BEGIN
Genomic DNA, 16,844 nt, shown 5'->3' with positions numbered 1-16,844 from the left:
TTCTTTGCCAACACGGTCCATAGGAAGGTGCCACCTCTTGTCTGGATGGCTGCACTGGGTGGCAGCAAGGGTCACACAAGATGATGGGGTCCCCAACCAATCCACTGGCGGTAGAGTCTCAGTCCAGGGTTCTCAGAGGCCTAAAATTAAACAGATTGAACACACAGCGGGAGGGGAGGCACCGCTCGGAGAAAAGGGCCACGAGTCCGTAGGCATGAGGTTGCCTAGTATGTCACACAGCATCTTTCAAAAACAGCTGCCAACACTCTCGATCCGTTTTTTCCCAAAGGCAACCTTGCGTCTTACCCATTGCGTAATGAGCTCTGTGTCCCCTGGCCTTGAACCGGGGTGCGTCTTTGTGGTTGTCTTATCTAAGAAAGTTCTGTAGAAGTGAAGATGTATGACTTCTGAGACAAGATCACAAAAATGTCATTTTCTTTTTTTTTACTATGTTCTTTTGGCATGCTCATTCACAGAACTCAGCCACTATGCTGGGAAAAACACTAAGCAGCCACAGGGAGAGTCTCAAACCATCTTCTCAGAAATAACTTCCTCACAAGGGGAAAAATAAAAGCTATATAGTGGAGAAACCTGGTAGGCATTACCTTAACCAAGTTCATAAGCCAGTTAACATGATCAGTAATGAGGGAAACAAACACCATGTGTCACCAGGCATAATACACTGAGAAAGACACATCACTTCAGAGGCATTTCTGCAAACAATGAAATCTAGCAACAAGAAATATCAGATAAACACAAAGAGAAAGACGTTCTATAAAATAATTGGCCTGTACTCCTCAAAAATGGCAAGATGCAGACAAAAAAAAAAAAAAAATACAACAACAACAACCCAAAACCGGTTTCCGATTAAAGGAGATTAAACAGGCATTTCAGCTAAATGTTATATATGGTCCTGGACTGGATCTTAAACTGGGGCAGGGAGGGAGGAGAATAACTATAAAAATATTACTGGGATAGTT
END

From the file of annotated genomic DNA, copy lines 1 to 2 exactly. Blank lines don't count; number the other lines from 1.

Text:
Genomic DNA, 16,844 nt, shown 5'->3' with positions numbered 1-16,844 from the left:
TTCTTTGCCAACACGGTCCATAGGAAGGTGCCACCTCTTGTCTGGATGGCTGCACTGGGTGGCAGCAAGGGTCACACAAGATGATGGGGTCCCCAACCAATCCACTGGCGGTAGAGTCTCAGTCCAGGGTTCTCAGAGGCCTAAAATTAAACAGATTGAACACACAGCGGGAGGGGAGGCACCGCTCGGAGAAAAGGGCCACGAGTCCGTAGGCATGAGGTTGCCTAGTATGTCACACAGCATCTTTCAAAAACAGCTGCCAACACTCTCGATCCGTTTTTTCCCAAAGGCAACCTTGCGTCTTACCCATTGCGTAATGAGCTCTGTGTCCCCTGGCCTTGAACCGGGGTGCGTCTTTGTGGTTGTCTTATCTAAGAAAGTTCTGTAGAAGTGAAGATGTATGACTTCTGAGACAAGATCACAAAAATGTCATTTTCTTTTTTTTTACTATGTTCTTTTGGCATGCTCATTCACAGAACTCAGCCACTATGCTGGGAAAAACACTAAGCAGCCACAGGGAGAGTCTCAAACCATCTTCTCAGAAATAACTTCCTCACAAGGGGAAAAATAAAAGCTATATAGTGGAGAAACCTGGTAGGCATTACCTTAACCAAGTTCATAAGCCAGTTAACATGATCAGTAATGAGGGAAACAAACACCATGTGTCACCAGGCATAATACACTGAGAAAGACACATCACTTCAGAGGCATTTCTGCAAACAATGAAATCTAGCAACAAGAAATATCAGATAAACACAAAGAGAAAGACGTTCTATAAAATAATTGGCCTGTACTCCTCAAAAATGGCAAGATGCAGACAAAAAAAAAAAAAAAATACAACAACAACAACCCAAAACCGGTTTCCGATTAAAGGAGATTAAACAGGCATTTCAGCTAAATGTTATATATGGTCCTGGACTGGATCTTAAACTGGGGCAGGGAGGGAGGAGAATAACTATAAAAATATTACTGGGATAGTT